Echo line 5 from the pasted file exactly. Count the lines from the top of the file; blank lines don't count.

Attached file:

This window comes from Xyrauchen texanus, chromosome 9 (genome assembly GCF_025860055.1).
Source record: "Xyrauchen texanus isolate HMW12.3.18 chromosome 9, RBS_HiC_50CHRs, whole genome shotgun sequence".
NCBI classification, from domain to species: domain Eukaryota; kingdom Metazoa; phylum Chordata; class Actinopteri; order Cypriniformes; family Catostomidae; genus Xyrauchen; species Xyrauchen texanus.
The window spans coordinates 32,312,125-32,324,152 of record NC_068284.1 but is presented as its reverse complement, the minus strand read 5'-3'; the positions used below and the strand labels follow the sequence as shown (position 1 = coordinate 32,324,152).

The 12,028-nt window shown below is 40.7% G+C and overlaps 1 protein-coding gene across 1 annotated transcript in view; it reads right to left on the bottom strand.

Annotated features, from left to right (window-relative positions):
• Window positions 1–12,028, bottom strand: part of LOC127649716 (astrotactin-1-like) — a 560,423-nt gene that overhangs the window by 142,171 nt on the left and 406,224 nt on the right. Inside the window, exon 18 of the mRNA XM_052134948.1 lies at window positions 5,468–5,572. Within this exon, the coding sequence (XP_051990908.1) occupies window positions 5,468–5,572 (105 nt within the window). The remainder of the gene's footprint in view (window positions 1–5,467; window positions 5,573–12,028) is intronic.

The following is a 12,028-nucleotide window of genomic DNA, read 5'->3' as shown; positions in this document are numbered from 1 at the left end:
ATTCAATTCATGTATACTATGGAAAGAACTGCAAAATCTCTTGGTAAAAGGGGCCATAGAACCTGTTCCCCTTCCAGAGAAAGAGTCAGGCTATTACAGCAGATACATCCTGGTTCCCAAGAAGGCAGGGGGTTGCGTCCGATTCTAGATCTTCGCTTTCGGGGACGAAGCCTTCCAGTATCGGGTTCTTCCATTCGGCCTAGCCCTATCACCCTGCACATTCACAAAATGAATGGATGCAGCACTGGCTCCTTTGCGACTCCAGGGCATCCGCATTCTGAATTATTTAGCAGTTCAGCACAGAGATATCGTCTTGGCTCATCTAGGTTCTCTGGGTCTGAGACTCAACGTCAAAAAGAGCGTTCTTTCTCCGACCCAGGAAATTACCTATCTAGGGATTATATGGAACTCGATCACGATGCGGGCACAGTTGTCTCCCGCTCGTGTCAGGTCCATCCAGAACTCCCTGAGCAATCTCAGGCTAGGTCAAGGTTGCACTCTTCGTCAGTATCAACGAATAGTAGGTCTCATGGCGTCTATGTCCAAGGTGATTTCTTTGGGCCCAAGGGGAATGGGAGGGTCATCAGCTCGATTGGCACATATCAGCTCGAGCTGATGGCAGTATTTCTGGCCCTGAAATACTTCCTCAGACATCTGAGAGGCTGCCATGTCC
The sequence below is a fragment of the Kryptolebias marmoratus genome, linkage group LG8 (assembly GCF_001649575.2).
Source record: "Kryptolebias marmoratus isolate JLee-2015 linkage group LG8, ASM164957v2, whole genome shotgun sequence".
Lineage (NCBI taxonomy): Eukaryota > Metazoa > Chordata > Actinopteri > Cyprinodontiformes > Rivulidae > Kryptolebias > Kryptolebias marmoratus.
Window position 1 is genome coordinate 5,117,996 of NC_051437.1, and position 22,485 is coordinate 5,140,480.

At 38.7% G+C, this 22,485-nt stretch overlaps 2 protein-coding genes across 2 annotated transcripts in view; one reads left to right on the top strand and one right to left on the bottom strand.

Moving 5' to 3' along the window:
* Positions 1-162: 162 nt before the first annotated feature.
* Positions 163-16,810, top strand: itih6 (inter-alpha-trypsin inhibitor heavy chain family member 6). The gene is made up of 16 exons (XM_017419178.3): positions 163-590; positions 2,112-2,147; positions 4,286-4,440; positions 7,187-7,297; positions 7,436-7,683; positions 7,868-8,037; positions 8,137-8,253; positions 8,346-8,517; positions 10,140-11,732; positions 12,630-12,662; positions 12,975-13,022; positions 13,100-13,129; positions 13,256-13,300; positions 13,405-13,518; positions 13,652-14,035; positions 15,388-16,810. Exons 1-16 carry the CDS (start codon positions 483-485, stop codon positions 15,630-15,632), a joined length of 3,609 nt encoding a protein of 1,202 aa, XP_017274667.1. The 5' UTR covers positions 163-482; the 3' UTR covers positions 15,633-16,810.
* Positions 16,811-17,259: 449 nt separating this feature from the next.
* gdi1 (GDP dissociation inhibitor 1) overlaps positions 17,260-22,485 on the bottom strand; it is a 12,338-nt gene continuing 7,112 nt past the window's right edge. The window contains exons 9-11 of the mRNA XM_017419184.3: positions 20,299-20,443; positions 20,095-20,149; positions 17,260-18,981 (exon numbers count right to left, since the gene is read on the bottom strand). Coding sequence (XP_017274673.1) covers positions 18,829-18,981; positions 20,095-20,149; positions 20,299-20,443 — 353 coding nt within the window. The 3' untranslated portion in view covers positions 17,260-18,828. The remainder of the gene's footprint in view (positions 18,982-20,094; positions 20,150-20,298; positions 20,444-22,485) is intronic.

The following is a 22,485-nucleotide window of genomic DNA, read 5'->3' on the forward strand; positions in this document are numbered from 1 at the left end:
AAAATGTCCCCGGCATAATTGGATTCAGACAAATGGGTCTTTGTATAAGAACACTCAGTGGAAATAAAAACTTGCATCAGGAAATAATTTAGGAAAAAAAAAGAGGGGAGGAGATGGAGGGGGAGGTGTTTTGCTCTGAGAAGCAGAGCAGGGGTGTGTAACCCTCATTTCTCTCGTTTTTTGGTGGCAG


The 12,028-nt window shown below is 40.7% G+C and overlaps 1 protein-coding gene across 1 annotated transcript in view; it reads right to left on the bottom strand.